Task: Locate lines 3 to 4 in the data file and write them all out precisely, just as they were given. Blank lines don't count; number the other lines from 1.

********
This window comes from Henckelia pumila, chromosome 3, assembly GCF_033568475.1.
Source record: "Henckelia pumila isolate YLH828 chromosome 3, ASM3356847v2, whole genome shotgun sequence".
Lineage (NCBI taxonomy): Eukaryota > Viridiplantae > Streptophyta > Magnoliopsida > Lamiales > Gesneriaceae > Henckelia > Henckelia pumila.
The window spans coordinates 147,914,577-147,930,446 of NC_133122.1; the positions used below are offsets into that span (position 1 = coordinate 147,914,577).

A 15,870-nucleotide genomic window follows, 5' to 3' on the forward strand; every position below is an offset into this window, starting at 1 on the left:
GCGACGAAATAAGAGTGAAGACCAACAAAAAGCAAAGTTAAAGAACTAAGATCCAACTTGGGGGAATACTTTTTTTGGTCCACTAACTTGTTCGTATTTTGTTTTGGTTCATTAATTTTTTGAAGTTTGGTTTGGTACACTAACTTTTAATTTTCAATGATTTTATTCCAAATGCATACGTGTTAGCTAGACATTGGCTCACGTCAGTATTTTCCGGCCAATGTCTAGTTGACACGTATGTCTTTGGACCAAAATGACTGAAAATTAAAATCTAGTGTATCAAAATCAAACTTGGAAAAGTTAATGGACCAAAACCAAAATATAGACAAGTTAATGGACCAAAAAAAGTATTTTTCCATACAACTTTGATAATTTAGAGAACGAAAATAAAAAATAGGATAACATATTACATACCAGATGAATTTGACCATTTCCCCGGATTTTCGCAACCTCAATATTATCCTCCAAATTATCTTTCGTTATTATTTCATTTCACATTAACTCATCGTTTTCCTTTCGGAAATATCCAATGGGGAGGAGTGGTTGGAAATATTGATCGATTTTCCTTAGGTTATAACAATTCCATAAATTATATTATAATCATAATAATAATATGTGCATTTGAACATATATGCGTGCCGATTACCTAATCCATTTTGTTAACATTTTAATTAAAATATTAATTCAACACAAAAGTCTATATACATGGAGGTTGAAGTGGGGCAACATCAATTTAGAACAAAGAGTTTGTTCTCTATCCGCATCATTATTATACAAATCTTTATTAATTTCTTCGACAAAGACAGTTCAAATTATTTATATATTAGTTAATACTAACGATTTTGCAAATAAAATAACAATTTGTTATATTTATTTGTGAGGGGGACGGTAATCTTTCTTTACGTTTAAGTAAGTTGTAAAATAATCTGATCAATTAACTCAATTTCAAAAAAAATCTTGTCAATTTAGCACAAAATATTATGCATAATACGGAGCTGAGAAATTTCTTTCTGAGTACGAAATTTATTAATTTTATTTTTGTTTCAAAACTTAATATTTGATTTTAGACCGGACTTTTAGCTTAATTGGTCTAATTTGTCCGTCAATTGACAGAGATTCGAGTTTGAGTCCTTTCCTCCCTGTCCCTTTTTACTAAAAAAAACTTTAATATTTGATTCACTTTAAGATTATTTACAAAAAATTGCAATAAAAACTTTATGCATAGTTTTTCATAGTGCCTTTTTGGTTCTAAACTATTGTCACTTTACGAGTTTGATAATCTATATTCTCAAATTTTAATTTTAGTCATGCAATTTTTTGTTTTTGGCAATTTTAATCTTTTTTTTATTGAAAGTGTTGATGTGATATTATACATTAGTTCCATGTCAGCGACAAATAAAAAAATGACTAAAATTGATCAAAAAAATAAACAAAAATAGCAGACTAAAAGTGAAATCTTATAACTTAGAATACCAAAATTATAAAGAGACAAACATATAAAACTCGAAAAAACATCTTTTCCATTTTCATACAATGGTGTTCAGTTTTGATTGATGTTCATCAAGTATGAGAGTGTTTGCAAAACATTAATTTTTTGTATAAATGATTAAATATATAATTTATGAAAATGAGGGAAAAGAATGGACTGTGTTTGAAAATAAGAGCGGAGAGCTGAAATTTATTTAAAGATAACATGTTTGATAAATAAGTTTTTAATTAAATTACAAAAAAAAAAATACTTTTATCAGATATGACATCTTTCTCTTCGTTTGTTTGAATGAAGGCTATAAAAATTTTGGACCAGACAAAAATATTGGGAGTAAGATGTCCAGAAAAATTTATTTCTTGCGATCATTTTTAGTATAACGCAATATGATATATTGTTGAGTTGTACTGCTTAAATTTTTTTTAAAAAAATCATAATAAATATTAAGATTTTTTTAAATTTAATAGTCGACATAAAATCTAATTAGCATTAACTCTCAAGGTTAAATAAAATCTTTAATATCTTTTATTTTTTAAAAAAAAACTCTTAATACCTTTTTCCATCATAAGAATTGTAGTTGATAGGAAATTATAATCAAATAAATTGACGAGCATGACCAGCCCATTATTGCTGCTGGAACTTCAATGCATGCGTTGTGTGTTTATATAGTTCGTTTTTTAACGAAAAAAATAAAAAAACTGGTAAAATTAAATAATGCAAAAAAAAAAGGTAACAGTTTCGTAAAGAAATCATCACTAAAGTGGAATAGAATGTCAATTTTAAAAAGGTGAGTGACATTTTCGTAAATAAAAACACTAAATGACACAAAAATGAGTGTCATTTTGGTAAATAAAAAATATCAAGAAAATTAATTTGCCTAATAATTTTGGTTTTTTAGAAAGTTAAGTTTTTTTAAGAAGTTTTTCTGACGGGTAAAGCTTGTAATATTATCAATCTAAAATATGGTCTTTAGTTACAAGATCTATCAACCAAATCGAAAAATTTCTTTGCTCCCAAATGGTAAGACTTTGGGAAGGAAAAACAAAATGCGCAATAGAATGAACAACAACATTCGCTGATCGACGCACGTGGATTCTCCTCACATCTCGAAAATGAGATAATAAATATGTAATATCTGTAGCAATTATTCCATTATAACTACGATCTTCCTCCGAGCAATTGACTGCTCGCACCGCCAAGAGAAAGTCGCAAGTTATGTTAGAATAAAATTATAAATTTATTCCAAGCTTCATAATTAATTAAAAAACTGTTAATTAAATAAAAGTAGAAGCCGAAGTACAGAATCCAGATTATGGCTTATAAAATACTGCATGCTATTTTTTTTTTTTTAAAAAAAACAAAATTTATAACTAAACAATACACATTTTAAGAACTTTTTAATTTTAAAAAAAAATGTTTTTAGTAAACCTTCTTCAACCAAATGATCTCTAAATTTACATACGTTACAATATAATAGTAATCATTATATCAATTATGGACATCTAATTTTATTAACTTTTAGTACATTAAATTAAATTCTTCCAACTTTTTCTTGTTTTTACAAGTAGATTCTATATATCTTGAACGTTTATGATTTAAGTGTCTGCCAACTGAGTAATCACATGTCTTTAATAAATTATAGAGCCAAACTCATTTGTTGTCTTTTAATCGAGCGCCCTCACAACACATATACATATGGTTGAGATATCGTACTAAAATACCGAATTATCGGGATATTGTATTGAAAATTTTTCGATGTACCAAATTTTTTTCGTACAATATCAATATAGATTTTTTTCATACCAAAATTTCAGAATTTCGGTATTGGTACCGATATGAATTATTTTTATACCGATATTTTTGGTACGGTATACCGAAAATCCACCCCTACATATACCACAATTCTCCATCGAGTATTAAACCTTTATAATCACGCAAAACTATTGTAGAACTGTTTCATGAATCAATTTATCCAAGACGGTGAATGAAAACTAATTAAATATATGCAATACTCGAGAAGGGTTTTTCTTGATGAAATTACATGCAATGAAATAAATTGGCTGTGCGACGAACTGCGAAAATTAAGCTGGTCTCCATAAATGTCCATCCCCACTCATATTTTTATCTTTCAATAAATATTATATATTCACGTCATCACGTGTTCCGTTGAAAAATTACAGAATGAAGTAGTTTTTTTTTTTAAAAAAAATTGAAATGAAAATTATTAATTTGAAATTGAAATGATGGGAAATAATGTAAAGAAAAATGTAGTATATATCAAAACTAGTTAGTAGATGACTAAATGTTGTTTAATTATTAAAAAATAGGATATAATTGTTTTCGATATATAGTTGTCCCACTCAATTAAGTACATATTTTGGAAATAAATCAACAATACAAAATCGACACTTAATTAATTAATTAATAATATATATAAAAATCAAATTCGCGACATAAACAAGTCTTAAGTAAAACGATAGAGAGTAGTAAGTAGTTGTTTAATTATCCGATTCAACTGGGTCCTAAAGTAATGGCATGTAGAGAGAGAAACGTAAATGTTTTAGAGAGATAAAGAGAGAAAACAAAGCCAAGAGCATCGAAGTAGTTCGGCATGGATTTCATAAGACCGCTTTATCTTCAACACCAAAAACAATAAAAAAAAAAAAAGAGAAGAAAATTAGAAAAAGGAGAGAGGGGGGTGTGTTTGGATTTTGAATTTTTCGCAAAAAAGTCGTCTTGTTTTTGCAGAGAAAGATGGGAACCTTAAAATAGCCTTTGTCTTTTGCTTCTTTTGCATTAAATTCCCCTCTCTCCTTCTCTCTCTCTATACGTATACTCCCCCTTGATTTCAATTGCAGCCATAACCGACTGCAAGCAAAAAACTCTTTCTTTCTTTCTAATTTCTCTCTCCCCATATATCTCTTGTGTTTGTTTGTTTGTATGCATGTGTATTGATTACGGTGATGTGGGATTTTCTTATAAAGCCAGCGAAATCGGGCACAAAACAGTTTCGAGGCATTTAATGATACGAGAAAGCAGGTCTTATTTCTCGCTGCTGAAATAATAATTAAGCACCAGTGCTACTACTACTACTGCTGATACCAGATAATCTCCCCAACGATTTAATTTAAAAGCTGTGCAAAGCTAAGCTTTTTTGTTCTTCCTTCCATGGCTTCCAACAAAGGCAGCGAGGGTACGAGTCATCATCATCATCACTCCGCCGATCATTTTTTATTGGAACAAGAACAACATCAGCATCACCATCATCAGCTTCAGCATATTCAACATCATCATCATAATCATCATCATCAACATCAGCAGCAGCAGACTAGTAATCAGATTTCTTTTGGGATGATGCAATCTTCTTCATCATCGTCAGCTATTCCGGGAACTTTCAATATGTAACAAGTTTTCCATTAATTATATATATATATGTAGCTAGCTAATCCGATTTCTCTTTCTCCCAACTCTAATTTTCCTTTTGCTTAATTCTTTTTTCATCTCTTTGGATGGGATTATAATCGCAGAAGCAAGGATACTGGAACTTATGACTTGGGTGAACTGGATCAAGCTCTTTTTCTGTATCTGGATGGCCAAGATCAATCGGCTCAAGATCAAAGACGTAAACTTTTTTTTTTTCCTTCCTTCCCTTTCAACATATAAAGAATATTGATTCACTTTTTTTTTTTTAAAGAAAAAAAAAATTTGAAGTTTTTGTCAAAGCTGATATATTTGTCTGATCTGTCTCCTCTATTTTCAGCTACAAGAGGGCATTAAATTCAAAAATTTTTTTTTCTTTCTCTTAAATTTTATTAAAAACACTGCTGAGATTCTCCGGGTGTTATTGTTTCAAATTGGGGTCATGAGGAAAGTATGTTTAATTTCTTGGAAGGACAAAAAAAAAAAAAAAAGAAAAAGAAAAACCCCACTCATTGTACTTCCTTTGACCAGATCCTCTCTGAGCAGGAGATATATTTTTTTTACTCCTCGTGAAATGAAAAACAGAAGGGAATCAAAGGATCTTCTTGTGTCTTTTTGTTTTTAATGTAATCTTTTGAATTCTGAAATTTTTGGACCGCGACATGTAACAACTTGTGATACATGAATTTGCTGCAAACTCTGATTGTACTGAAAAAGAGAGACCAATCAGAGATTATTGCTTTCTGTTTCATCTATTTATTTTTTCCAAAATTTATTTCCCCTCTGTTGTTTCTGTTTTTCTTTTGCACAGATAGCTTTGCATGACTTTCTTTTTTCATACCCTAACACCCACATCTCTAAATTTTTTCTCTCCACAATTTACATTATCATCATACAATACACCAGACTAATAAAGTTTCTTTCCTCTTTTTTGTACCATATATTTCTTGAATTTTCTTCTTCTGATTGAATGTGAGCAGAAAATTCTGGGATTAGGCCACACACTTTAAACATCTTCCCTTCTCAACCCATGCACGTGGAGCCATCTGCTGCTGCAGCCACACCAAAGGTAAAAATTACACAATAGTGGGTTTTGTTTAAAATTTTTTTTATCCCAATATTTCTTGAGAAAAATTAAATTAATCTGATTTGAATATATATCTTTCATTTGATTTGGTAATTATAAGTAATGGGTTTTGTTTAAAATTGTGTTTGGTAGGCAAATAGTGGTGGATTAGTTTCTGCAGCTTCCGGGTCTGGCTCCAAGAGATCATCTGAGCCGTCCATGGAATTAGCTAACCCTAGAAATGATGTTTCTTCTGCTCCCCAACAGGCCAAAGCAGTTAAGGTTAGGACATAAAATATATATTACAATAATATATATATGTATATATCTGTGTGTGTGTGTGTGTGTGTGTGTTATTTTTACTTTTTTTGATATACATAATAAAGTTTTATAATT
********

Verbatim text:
Lineage (NCBI taxonomy): Eukaryota > Viridiplantae > Streptophyta > Magnoliopsida > Lamiales > Gesneriaceae > Henckelia > Henckelia pumila.
The window spans coordinates 147,914,577-147,930,446 of NC_133122.1; the positions used below are offsets into that span (position 1 = coordinate 147,914,577).